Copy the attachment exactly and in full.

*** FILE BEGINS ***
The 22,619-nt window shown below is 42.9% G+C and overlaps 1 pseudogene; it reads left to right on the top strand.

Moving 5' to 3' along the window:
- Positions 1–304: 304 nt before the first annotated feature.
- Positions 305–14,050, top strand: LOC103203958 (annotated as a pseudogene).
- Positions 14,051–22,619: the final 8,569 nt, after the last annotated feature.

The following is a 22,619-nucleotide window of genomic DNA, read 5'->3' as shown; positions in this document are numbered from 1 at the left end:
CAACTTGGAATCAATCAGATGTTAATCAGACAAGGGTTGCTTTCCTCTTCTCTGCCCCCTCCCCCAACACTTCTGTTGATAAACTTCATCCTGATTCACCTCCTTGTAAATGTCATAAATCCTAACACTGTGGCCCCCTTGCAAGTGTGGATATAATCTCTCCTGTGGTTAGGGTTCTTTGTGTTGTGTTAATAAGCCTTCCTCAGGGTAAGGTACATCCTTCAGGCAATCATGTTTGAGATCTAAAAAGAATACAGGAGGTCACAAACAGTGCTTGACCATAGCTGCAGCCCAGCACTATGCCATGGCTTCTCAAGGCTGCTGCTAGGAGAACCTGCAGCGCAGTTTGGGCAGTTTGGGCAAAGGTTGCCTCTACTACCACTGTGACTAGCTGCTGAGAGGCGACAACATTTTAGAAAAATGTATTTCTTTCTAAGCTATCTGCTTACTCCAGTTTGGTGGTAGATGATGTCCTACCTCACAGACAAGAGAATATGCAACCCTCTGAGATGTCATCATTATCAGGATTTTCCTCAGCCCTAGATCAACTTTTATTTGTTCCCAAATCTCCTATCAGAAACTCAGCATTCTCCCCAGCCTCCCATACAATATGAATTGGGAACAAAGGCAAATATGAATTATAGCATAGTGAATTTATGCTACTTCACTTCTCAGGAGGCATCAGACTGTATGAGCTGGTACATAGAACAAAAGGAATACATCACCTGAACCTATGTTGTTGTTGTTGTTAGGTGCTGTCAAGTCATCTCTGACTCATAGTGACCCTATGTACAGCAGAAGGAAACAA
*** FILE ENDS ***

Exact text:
The 22,619-nt window shown below is 42.9% G+C and overlaps 1 pseudogene; it reads left to right on the top strand.

Moving 5' to 3' along the window:
- Positions 1–304: 304 nt before the first annotated feature.
- Positions 305–14,050, top strand: LOC103203958 (annotated as a pseudogene).
- Positions 14,051–22,619: the final 8,569 nt, after the last annotated feature.

The following is a 22,619-nucleotide window of genomic DNA, read 5'->3' as shown; positions in this document are numbered from 1 at the left end:
CAACTTGGAATCAATCAGATGTTAATCAGACAAGGGTTGCTTTCCTCTTCTCTGCCCCCTCCCCCAACACTTCTGTTGATAAACTTCATCCTGATTCACCTCCTTGTAAATGTCATAAATCCTAACACTGTGGCCCCCTTGCAAGTGTGGATATAATCTCTCCTGTGGTTAGGGTTCTTTGTGTTGTGTTAATAAGCCTTCCTCAGGGTAAGGTACATCCTTCAGGCAATCATGTTTGAGATCTAAAAAGAATACAGGAGGTCACAAACAGTGCTTGACCATAGCTGCAGCCCAGCACTATGCCATGGCTTCTCAAGGCTGCTGCTAGGAGAACCTGCAGCGCAGTTTGGGCAGTTTGGGCAAAGGTTGCCTCTACTACCACTGTGACTAGCTGCTGAGAGGCGACAACATTTTAGAAAAATGTATTTCTTTCTAAGCTATCTGCTTACTCCAGTTTGGTGGTAGATGATGTCCTACCTCACAGACAAGAGAATATGCAACCCTCTGAGATGTCATCATTATCAGGATTTTCCTCAGCCCTAGATCAACTTTTATTTGTTCCCAAATCTCCTATCAGAAACTCAGCATTCTCCCCAGCCTCCCATACAATATGAATTGGGAACAAAGGCAAATATGAATTATAGCATAGTGAATTTATGCTACTTCACTTCTCAGGAGGCATCAGACTGTATGAGCTGGTACATAGAACAAAAGGAATACATCACCTGAACCTATGTTGTTGTTGTTGTTAGGTGCTGTCAAGTCATCTCTGACTCATAGTGACCCTATGTACAGCAGAAGGAAACAA